You can listen to The Cinematologists for free, wherever you listen to podcasts: click here to follow.


    We also produce an extensive monthly newsletter and bonus/extended content that is available on our Patreon page: https://www.patreon.com/cinematologists. You can become a member for only $2.50.


    We also really appreciate any reviews you might write about the show (please send us what you have written and we'll mention it) and sharing on Social Media is the lifeblood of the podcast so please do that if you enjoy the show.

    • 1 hr 29 min

Customer Reviews

4.3 out of 5
7 Ratings

7 Ratings

enelsonpa ,

Berlinale Festival Report #1

Enjoyed your first podcast from Berlinale very much. I like that you don't get into the weeds too much since we listeners have not seen the films. Joseph Owen is an insightful and enjoyable reviewer. Please have him on again. Savina is film academic reviewer smart and interesting to have her particular point of view.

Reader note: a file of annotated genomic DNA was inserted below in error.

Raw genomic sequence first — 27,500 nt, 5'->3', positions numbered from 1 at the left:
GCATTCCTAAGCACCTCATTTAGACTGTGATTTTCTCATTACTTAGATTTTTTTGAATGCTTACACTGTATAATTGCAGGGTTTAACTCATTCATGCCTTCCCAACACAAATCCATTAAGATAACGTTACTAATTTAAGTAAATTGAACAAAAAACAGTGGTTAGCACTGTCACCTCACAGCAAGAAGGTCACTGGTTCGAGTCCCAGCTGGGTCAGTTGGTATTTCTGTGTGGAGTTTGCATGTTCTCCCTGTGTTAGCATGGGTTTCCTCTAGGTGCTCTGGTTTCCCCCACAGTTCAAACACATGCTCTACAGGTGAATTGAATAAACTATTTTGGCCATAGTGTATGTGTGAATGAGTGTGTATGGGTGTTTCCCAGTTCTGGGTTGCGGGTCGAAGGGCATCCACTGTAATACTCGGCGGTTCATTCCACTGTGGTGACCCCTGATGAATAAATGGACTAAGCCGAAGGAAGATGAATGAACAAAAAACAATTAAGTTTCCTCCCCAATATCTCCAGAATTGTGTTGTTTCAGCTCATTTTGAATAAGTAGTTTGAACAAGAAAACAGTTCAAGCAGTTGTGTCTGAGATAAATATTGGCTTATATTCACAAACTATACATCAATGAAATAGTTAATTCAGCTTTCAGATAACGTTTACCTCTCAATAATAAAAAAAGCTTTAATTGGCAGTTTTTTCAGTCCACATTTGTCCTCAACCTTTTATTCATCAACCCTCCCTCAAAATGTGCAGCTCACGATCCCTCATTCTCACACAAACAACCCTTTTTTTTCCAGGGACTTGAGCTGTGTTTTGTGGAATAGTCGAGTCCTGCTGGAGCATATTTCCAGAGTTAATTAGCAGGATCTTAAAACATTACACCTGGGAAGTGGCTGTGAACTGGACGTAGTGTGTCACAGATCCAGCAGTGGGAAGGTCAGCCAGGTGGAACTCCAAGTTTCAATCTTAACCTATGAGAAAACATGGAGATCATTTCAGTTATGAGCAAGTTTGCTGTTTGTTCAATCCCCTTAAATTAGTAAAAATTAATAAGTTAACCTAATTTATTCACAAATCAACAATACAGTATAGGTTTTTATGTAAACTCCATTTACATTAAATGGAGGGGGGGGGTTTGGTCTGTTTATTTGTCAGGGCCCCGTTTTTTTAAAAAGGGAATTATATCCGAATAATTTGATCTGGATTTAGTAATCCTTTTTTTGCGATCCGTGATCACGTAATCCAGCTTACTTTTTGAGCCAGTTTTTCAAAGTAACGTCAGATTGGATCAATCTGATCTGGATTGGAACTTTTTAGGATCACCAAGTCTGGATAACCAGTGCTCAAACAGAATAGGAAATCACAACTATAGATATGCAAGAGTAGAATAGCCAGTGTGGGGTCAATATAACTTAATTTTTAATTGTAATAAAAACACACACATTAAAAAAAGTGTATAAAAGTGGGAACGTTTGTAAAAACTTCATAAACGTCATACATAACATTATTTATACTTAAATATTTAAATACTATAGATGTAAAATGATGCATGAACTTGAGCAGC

Zombiekillerjimbob ,

Highly recommended

Such a great film podcast. Always a pleasure hearing true film scholars talk about the greatest artwork out there. Thanks for all the great episodes guys.

Dan S_ ,

Excellent!

My absolute favorite film podcast. So far they have done a fantastic job choosing a variety of great films and the analysis is in-depth without being pretentious or overly academic - the discussions are both accessible and intelligent/nuanced. Neil and Dario’s passion for film is very apparent in their chats, hearing them speak (and argue!) gives me a greater appreciation for the films I’ve already seen and gets me excited to seek-out the ones that I haven’t seen.

I also quite enjoy the format of the program. They always interview an interesting person between the before and after analysis of the film, this breaks up the discussions nicely and differentiates The Cinematologists from other film discussion podcasts that are quite monotonous.

I highly recommend the Cinematologists to both cinephiles and casual viewers. I enjoy it immensely and I hope it continues for a long time.